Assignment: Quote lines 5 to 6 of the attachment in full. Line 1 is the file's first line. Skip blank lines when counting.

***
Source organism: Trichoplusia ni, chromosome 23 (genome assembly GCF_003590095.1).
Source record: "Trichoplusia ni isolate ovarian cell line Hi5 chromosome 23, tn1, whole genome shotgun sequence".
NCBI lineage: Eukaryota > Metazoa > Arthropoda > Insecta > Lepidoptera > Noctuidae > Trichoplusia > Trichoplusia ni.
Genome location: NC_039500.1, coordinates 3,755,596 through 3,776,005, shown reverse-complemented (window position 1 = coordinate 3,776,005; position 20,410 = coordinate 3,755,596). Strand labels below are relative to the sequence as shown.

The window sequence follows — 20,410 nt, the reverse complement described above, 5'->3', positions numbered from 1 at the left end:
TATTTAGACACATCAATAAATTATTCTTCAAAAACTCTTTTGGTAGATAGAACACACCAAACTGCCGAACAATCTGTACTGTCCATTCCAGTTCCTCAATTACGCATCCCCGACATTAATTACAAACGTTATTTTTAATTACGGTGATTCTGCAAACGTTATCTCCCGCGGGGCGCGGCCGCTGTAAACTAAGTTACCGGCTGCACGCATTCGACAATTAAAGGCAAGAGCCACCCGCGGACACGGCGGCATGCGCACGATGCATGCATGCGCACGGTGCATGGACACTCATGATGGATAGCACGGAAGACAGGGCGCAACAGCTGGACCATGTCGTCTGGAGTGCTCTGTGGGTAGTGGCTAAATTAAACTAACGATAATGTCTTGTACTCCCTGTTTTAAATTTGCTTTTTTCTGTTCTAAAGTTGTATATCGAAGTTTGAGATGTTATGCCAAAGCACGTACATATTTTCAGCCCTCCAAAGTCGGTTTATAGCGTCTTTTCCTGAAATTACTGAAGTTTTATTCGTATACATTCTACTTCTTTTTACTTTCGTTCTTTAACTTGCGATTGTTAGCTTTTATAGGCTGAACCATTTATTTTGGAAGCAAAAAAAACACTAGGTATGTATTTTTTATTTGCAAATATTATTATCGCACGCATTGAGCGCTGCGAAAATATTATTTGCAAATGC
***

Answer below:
The window sequence follows — 20,410 nt, the reverse complement described above, 5'->3', positions numbered from 1 at the left end:
TATTTAGACACATCAATAAATTATTCTTCAAAAACTCTTTTGGTAGATAGAACACACCAAACTGCCGAACAATCTGTACTGTCCATTCCAGTTCCTCAATTACGCATCCCCGACATTAATTACAAACGTTATTTTTAATTACGGTGATTCTGCAAACGTTATCTCCCGCGGGGCGCGGCCGCTGTAAACTAAGTTACCGGCTGCACGCATTCGACAATTAAAGGCAAGAGCCACCCGCGGACACGGCGGCATGCGCACGATGCATGCATGCGCACGGTGCATGGACACTCATGATGGATAGCACGGAAGACAGGGCGCAACAGCTGGACCATGTCGTCTGGAGTGCTCTGTGGGTAGTGGCTAAATTAAACTAACGATAATGTCTTGTACTCCCTGTTTTAAATTTGCTTTTTTCTGTTCTAAAGTTGTATATCGAAGTTTGAGATGTTATGCCAAAGCACGTACATATTTTCAGCCCTCCAAAGTCGGTTTATAGCGTCTTTTCCTGAAATTACTGAAGTTTTATTCGTATACATTCTACTTCTTTTTACTTTCGTTCTTTAACTTGCGATTGTTAGCTTTTATAGGCTGAACCATTTATTTTGGAAGCAAAAAAAACACTAGGTATGTATTTTTTATTTGCAAATATTATTATCGCACGCATTGAGCGCTGCGAAAATATTATTTGCAAATGC